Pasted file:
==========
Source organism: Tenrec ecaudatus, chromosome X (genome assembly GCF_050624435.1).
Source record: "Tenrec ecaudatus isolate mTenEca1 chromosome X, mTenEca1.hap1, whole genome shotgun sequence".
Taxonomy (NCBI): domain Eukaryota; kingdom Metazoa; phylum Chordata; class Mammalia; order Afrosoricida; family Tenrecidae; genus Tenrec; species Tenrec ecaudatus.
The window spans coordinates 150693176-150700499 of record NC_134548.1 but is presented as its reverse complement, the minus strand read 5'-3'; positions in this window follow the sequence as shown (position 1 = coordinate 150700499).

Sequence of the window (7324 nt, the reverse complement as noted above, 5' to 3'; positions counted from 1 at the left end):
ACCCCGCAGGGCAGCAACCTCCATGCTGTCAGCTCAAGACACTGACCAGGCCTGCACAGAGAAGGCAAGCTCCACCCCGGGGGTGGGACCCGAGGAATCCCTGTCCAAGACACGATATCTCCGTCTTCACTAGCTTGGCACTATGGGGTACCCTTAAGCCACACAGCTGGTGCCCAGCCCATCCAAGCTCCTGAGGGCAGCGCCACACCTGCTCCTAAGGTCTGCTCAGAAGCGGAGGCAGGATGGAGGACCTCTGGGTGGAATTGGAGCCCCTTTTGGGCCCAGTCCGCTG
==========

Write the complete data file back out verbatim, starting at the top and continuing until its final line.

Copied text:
Source organism: Tenrec ecaudatus, chromosome X (genome assembly GCF_050624435.1).
Source record: "Tenrec ecaudatus isolate mTenEca1 chromosome X, mTenEca1.hap1, whole genome shotgun sequence".
Taxonomy (NCBI): domain Eukaryota; kingdom Metazoa; phylum Chordata; class Mammalia; order Afrosoricida; family Tenrecidae; genus Tenrec; species Tenrec ecaudatus.
The window spans coordinates 150693176-150700499 of record NC_134548.1 but is presented as its reverse complement, the minus strand read 5'-3'; positions in this window follow the sequence as shown (position 1 = coordinate 150700499).

Sequence of the window (7324 nt, the reverse complement as noted above, 5' to 3'; positions counted from 1 at the left end):
ACCCCGCAGGGCAGCAACCTCCATGCTGTCAGCTCAAGACACTGACCAGGCCTGCACAGAGAAGGCAAGCTCCACCCCGGGGGTGGGACCCGAGGAATCCCTGTCCAAGACACGATATCTCCGTCTTCACTAGCTTGGCACTATGGGGTACCCTTAAGCCACACAGCTGGTGCCCAGCCCATCCAAGCTCCTGAGGGCAGCGCCACACCTGCTCCTAAGGTCTGCTCAGAAGCGGAGGCAGGATGGAGGACCTCTGGGTGGAATTGGAGCCCCTTTTGGGCCCAGTCCGCTG